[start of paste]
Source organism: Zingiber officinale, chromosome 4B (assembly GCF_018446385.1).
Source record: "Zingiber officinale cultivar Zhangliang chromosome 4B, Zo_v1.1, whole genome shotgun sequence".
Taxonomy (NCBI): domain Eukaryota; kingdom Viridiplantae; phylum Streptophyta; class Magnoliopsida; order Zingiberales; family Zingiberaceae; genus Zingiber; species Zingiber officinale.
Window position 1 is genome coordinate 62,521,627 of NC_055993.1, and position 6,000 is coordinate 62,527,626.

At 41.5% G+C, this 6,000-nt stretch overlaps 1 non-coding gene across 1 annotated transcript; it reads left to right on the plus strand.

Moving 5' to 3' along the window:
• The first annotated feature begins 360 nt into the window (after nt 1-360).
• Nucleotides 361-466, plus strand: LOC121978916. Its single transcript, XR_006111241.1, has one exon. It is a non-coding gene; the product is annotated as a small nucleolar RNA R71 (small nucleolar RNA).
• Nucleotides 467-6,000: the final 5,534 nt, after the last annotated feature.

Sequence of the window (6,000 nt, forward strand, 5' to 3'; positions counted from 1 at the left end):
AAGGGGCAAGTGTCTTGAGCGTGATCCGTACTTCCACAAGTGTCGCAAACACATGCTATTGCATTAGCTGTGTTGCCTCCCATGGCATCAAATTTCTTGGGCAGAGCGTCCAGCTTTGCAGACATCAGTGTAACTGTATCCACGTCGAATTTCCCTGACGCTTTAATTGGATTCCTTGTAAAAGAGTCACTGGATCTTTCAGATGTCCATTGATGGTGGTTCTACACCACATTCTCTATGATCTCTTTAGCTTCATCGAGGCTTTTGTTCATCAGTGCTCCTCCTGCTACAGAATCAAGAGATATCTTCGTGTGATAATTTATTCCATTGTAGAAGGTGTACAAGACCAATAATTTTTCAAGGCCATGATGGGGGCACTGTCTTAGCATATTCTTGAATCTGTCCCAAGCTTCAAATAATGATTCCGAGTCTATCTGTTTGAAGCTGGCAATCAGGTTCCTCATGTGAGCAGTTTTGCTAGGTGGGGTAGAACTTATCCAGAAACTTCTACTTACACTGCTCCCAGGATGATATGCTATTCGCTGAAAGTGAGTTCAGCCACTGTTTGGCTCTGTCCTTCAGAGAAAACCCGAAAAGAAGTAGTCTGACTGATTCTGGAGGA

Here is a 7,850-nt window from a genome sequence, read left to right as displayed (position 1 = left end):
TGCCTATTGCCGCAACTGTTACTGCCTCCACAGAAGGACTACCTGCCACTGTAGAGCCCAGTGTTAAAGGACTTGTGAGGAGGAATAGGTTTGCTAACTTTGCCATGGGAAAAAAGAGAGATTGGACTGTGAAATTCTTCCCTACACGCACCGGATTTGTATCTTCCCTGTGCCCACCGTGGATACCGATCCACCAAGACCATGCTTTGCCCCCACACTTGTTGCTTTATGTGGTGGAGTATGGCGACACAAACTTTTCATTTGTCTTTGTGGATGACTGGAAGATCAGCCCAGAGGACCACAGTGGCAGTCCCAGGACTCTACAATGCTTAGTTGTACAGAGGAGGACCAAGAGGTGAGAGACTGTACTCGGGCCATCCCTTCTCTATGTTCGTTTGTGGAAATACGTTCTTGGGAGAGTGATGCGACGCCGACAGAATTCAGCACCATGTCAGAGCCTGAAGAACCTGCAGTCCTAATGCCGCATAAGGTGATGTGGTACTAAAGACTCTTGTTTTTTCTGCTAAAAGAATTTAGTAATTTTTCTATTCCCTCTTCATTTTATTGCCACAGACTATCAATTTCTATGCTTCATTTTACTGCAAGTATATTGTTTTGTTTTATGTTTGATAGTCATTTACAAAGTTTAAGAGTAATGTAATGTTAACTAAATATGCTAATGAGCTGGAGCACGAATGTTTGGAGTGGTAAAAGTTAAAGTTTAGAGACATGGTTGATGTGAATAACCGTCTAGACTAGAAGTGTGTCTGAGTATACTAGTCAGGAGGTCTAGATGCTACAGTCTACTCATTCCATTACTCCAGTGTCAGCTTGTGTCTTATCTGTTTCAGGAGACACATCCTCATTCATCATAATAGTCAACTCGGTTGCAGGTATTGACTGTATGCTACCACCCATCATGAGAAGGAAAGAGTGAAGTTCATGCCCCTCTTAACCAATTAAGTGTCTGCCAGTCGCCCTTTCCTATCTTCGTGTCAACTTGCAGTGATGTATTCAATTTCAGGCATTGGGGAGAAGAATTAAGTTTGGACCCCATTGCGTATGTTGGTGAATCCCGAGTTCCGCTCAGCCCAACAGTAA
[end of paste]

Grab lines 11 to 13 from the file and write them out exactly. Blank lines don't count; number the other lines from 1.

AAGGGGCAAGTGTCTTGAGCGTGATCCGTACTTCCACAAGTGTCGCAAACACATGCTATTGCATTAGCTGTGTTGCCTCCCATGGCATCAAATTTCTTGGGCAGAGCGTCCAGCTTTGCAGACATCAGTGTAACTGTATCCACGTCGAATTTCCCTGACGCTTTAATTGGATTCCTTGTAAAAGAGTCACTGGATCTTTCAGATGTCCATTGATGGTGGTTCTACACCACATTCTCTATGATCTCTTTAGCTTCATCGAGGCTTTTGTTCATCAGTGCTCCTCCTGCTACAGAATCAAGAGATATCTTCGTGTGATAATTTATTCCATTGTAGAAGGTGTACAAGACCAATAATTTTTCAAGGCCATGATGGGGGCACTGTCTTAGCATATTCTTGAATCTGTCCCAAGCTTCAAATAATGATTCCGAGTCTATCTGTTTGAAGCTGGCAATCAGGTTCCTCATGTGAGCAGTTTTGCTAGGTGGGGTAGAACTTATCCAGAAACTTCTACTTACACTGCTCCCAGGATGATATGCTATTCGCTGAAAGTGAGTTCAGCCACTGTTTGGCTCTGTCCTTCAGAGAAAACCCGAAAAGAAGTAGTCTGACTGATTCTGGAGGA

Here is a 7,850-nt window from a genome sequence, read left to right as displayed (position 1 = left end):
TGCCTATTGCCGCAACTGTTACTGCCTCCACAGAAGGACTACCTGCCACTGTAGAGCCCAGTGTTAAAGGACTTGTGAGGAGGAATAGGTTTGCTAACTTTGCCATGGGAAAAAAGAGAGATTGGACTGTGAAATTCTTCCCTACACGCACCGGATTTGTATCTTCCCTGTGCCCACCGTGGATACCGATCCACCAAGACCATGCTTTGCCCCCACACTTGTTGCTTTATGTGGTGGAGTATGGCGACACAAACTTTTCATTTGTCTTTGTGGATGACTGGAAGATCAGCCCAGAGGACCACAGTGGCAGTCCCAGGACTCTACAATGCTTAGTTGTACAGAGGAGGACCAAGAGGTGAGAGACTGTACTCGGGCCATCCCTTCTCTATGTTCGTTTGTGGAAATACGTTCTTGGGAGAGTGATGCGACGCCGACAGAATTCAGCACCATGTCAGAGCCTGAAGAACCTGCAGTCCTAATGCCGCATAAGGTGATGTGGTACTAAAGACTCTTGTTTTTTCTGCTAAAAGAATTTAGTAATTTTTCTATTCCCTCTTCATTTTATTGCCACAGACTATCAATTTCTATGCTTCATTTTACTGCAAGTATATTGTTTTGTTTTATGTTTGATAGTCATTTACAAAGTTTAAGAGTAATGTAATGTTAACTAAATATGCTAATGAGCTGGAGCACGAATGTTTGGAGTGGTAAAAGTTAAAGTTTAGAGACATGGTTGATGTGAATAACCGTCTAGACTAGAAGTGTGTCTGAGTATACTAGTCAGGAGGTCTAGATGCTACAGTCTACTCATTCCATTACTCCAGTGTCAGCTTGTGTCTTATCTGTTTCAGGAGACACATCCTCATTCATCATAATAGTCAACTCGGTTGCAGGTATTGACTGTATGCTACCACCCATCATGAGAAGGAAAGAGTGAAGTTCATGCCCCTCTTAACCAATTAAGTGTCTGCCAGTCGCCCTTTCCTATCTTCGTGTCAACTTGCAGTGATGTATTCAATTTCAGGCATTGGGGAGAAGAATTAAGTTTGGACCCCATTGCGTATGTTGGTGAATCCCGAGTTCCGCTCAGCCCAACAGTAA